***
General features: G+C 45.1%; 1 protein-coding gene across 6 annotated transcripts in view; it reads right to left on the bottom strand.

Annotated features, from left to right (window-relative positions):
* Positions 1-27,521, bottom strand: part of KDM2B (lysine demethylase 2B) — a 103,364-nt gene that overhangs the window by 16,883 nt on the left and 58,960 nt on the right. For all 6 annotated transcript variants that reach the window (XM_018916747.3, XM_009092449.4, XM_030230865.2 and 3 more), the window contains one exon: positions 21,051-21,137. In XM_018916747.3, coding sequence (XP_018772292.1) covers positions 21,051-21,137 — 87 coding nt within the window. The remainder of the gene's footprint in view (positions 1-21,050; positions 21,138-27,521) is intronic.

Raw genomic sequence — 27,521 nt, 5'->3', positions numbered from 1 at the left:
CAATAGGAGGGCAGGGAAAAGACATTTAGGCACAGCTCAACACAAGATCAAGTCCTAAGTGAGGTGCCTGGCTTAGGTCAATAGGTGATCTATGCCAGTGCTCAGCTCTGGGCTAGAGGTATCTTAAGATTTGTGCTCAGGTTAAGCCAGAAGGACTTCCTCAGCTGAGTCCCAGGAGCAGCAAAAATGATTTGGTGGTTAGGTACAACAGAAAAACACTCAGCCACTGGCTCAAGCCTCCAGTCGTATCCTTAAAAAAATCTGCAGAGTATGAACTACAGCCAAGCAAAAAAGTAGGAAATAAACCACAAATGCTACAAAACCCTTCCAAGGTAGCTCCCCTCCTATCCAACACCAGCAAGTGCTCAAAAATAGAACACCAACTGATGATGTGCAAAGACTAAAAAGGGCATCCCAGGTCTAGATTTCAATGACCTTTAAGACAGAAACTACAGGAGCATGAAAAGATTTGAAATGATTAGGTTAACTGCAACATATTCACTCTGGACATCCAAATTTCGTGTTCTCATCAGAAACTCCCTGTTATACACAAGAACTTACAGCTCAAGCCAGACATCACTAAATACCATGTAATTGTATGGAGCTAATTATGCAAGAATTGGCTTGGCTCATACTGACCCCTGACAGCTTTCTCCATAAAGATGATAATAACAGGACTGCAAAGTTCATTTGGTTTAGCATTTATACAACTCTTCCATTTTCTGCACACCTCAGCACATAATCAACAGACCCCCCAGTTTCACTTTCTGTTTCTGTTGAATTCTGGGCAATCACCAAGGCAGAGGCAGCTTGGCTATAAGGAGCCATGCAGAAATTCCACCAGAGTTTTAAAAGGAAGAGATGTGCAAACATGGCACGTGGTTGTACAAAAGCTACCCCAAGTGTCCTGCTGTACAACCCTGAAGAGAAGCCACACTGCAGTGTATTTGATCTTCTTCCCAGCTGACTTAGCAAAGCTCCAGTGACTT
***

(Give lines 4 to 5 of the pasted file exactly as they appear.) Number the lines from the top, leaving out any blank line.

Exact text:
Raw genomic sequence — 27,521 nt, 5'->3', positions numbered from 1 at the left:
CAATAGGAGGGCAGGGAAAAGACATTTAGGCACAGCTCAACACAAGATCAAGTCCTAAGTGAGGTGCCTGGCTTAGGTCAATAGGTGATCTATGCCAGTGCTCAGCTCTGGGCTAGAGGTATCTTAAGATTTGTGCTCAGGTTAAGCCAGAAGGACTTCCTCAGCTGAGTCCCAGGAGCAGCAAAAATGATTTGGTGGTTAGGTACAACAGAAAAACACTCAGCCACTGGCTCAAGCCTCCAGTCGTATCCTTAAAAAAATCTGCAGAGTATGAACTACAGCCAAGCAAAAAAGTAGGAAATAAACCACAAATGCTACAAAACCCTTCCAAGGTAGCTCCCCTCCTATCCAACACCAGCAAGTGCTCAAAAATAGAACACCAACTGATGATGTGCAAAGACTAAAAAGGGCATCCCAGGTCTAGATTTCAATGACCTTTAAGACAGAAACTACAGGAGCATGAAAAGATTTGAAATGATTAGGTTAACTGCAACATATTCACTCTGGACATCCAAATTTCGTGTTCTCATCAGAAACTCCCTGTTATACACAAGAACTTACAGCTCAAGCCAGACATCACTAAATACCATGTAATTGTATGGAGCTAATTATGCAAGAATTGGCTTGGCTCATACTGACCCCTGACAGCTTTCTCCATAAAGATGATAATAACAGGACTGCAAAGTTCATTTGGTTTAGCATTTATACAACTCTTCCATTTTCTGCACACCTCAGCACATAATCAACAGACCCCCCAGTTTCACTTTCTGTTTCTGTTGAATTCTGGGCAATCACCAAGGCAGAGGCAGCTTGGCTATAAGGAGCCATGCAGAAATTCCACCAGAGTTTTAAAAGGAAGAGATGTGCAAACATGGCACGTGGTTGTACAAAAGCTACCCCAAGTGTCCTGCTGTACAACCCTGAAGAGAAGCCACACTGCAGTGTATTTGATCTTCTTCCCAGCTGACTTAGCAAAGCTCCAGTGACTT